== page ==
Scores isolated after new Ebola outbreak in Uganda

by Rodney Muhumuza
An isolation unit to care for impeding victims , Thursday, Nov. 15, 2012, at Nyimbwa Sub County Health Centre IV 60 kilometers (40 miles) from the Uganda capital Kampala. Scores of Ugandans were isolated on Thursday to prevent the spread of a new outbreak of Ebola which has already killed three people. Uganda has experienced increasingly regular outbreaks of deadly hemorrhagic fevers that have left health officials grappling for answers. (AP Photo/Rebecca Vassie)

(AP)—Scores of Ugandans were isolated on Thursday to prevent the spread of a new outbreak of Ebola which has already killed three people.

Uganda has experienced increasingly regular outbreaks of deadly hemorrhagic fevers that have left grappling for answers.

The new was confirmed Wednesday in a district 60 kilometers (40 miles) from the Ugandan capital, Kampala. The outbreak comes roughly a month after Uganda declared itself Ebola-free following an earlier outbreak in a remote district of western Uganda. Last month at least five people in a southwestern district of Uganda were killed by Marburg, a similar to Ebola.

The latest Ebola outbreak, officials say, is of the strain of Ebola and not linked to the previous one, of the Congo variety, which killed at least 16 villagers in July and August in the western district of Kibaale. In addition to the three dead in the latest outbreak, up to 15 are being monitored for signs of the disease, officials said. They advised against panic after it was revealed that two possible Ebola patients had since checked into Kampala's main referral .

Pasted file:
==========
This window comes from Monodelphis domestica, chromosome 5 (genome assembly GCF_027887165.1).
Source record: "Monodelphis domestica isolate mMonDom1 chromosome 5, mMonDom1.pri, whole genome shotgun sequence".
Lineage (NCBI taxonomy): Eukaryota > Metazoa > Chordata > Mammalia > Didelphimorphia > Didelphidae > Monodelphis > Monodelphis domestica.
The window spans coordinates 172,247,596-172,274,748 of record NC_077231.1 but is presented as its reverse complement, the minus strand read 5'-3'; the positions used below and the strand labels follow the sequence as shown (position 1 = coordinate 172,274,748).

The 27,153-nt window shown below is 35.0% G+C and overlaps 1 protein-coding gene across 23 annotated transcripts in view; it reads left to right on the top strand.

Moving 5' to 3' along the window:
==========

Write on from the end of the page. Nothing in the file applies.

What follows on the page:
"The Ministry of once again calls upon the public to stay calm as all possible measures are being undertaken to control the situation," Christine Ondoa, Uganda's minister of health, said.

An isolation unit to care for impeding victims, Thursday, Nov. 15, 2012, at Nyimbwa Sub County Health Centre IV, 60 kilometers (40 miles) from the Uganda capital of Kampala. Scores of Ugandans were isolated on Thursday to prevent the spread of a new outbreak of Ebola which has already killed three people. Uganda has experienced increasingly regular outbreaks of deadly hemorrhagic fevers that have left health officials grappling for answers. (AP Photo/Rebecca Vassie)

Ebola is especially feared in Uganda, where multiple outbreaks have occurred over the years, and news of it can cause patients to flee hospitals to avoid infection. In 2000, in one of the world's worst Ebola outbreaks, the disease infected 425 Ugandans and killed more than half of them in the country's north. Another outbreak in 2007 killed 37 people in Bundibugyo, a remote district close to the Congolese border.

Ebola is highly infectious and kills quickly.

Denis Lwamafa, the director-general of in Uganda's Ministry of Health, suggested that there were more reported cases of Ebola in Uganda than other countries because "our diagnostic capability" has increased. But a World Health Organization official in Kampala said there were progressively more cases of Ebola because of an increase in "the interaction between man and the forests."

Investigators believe the first victim of Ebola in any acquires the disease after coming into contact with a "reservoir," an infected animal that is often a monkey.